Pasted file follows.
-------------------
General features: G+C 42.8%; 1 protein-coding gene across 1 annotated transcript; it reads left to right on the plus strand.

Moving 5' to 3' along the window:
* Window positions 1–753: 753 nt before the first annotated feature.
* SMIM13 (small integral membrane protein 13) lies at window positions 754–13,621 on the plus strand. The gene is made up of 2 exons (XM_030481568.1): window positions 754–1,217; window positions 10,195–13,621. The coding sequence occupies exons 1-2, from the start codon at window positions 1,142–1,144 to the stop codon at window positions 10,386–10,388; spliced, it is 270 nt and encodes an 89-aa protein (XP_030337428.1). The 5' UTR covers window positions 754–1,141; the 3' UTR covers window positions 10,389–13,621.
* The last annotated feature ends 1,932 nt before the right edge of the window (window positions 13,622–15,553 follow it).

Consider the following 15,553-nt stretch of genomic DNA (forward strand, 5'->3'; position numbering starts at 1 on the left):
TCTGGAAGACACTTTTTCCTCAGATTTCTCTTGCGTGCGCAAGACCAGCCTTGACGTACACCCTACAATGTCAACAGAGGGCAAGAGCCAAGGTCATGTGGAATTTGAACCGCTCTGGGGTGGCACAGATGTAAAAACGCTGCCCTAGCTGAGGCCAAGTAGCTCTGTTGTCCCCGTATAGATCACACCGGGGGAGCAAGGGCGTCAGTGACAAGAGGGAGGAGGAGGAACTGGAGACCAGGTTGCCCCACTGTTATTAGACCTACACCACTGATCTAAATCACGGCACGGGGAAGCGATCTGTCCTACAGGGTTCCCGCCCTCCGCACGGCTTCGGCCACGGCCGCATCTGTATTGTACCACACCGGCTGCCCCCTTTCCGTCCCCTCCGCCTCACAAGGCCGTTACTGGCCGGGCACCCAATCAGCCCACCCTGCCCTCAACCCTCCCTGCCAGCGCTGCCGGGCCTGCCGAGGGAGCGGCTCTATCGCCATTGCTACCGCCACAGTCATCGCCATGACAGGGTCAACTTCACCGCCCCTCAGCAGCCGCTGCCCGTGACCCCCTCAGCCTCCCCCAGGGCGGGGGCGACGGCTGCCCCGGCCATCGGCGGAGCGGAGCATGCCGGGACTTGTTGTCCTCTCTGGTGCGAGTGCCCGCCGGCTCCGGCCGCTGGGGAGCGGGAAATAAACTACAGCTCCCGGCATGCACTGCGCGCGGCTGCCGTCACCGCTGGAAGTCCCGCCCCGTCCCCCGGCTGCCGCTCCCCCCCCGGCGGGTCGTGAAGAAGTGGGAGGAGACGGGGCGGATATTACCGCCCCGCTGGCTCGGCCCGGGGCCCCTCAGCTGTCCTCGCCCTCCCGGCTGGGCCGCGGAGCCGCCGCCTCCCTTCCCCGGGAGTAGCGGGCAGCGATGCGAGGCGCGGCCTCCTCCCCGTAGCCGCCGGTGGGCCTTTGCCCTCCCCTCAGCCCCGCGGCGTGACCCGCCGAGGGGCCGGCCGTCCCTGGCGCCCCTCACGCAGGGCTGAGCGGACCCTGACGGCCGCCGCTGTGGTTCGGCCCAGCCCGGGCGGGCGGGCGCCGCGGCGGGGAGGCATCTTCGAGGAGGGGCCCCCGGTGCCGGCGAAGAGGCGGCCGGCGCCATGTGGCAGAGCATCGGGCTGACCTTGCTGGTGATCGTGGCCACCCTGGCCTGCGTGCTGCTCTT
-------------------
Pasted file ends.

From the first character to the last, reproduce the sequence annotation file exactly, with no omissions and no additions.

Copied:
General features: G+C 42.8%; 1 protein-coding gene across 1 annotated transcript; it reads left to right on the plus strand.

Moving 5' to 3' along the window:
* Window positions 1–753: 753 nt before the first annotated feature.
* SMIM13 (small integral membrane protein 13) lies at window positions 754–13,621 on the plus strand. The gene is made up of 2 exons (XM_030481568.1): window positions 754–1,217; window positions 10,195–13,621. The coding sequence occupies exons 1-2, from the start codon at window positions 1,142–1,144 to the stop codon at window positions 10,386–10,388; spliced, it is 270 nt and encodes an 89-aa protein (XP_030337428.1). The 5' UTR covers window positions 754–1,141; the 3' UTR covers window positions 10,389–13,621.
* The last annotated feature ends 1,932 nt before the right edge of the window (window positions 13,622–15,553 follow it).

Consider the following 15,553-nt stretch of genomic DNA (forward strand, 5'->3'; position numbering starts at 1 on the left):
TCTGGAAGACACTTTTTCCTCAGATTTCTCTTGCGTGCGCAAGACCAGCCTTGACGTACACCCTACAATGTCAACAGAGGGCAAGAGCCAAGGTCATGTGGAATTTGAACCGCTCTGGGGTGGCACAGATGTAAAAACGCTGCCCTAGCTGAGGCCAAGTAGCTCTGTTGTCCCCGTATAGATCACACCGGGGGAGCAAGGGCGTCAGTGACAAGAGGGAGGAGGAGGAACTGGAGACCAGGTTGCCCCACTGTTATTAGACCTACACCACTGATCTAAATCACGGCACGGGGAAGCGATCTGTCCTACAGGGTTCCCGCCCTCCGCACGGCTTCGGCCACGGCCGCATCTGTATTGTACCACACCGGCTGCCCCCTTTCCGTCCCCTCCGCCTCACAAGGCCGTTACTGGCCGGGCACCCAATCAGCCCACCCTGCCCTCAACCCTCCCTGCCAGCGCTGCCGGGCCTGCCGAGGGAGCGGCTCTATCGCCATTGCTACCGCCACAGTCATCGCCATGACAGGGTCAACTTCACCGCCCCTCAGCAGCCGCTGCCCGTGACCCCCTCAGCCTCCCCCAGGGCGGGGGCGACGGCTGCCCCGGCCATCGGCGGAGCGGAGCATGCCGGGACTTGTTGTCCTCTCTGGTGCGAGTGCCCGCCGGCTCCGGCCGCTGGGGAGCGGGAAATAAACTACAGCTCCCGGCATGCACTGCGCGCGGCTGCCGTCACCGCTGGAAGTCCCGCCCCGTCCCCCGGCTGCCGCTCCCCCCCCGGCGGGTCGTGAAGAAGTGGGAGGAGACGGGGCGGATATTACCGCCCCGCTGGCTCGGCCCGGGGCCCCTCAGCTGTCCTCGCCCTCCCGGCTGGGCCGCGGAGCCGCCGCCTCCCTTCCCCGGGAGTAGCGGGCAGCGATGCGAGGCGCGGCCTCCTCCCCGTAGCCGCCGGTGGGCCTTTGCCCTCCCCTCAGCCCCGCGGCGTGACCCGCCGAGGGGCCGGCCGTCCCTGGCGCCCCTCACGCAGGGCTGAGCGGACCCTGACGGCCGCCGCTGTGGTTCGGCCCAGCCCGGGCGGGCGGGCGCCGCGGCGGGGAGGCATCTTCGAGGAGGGGCCCCCGGTGCCGGCGAAGAGGCGGCCGGCGCCATGTGGCAGAGCATCGGGCTGACCTTGCTGGTGATCGTGGCCACCCTGGCCTGCGTGCTGCTCTT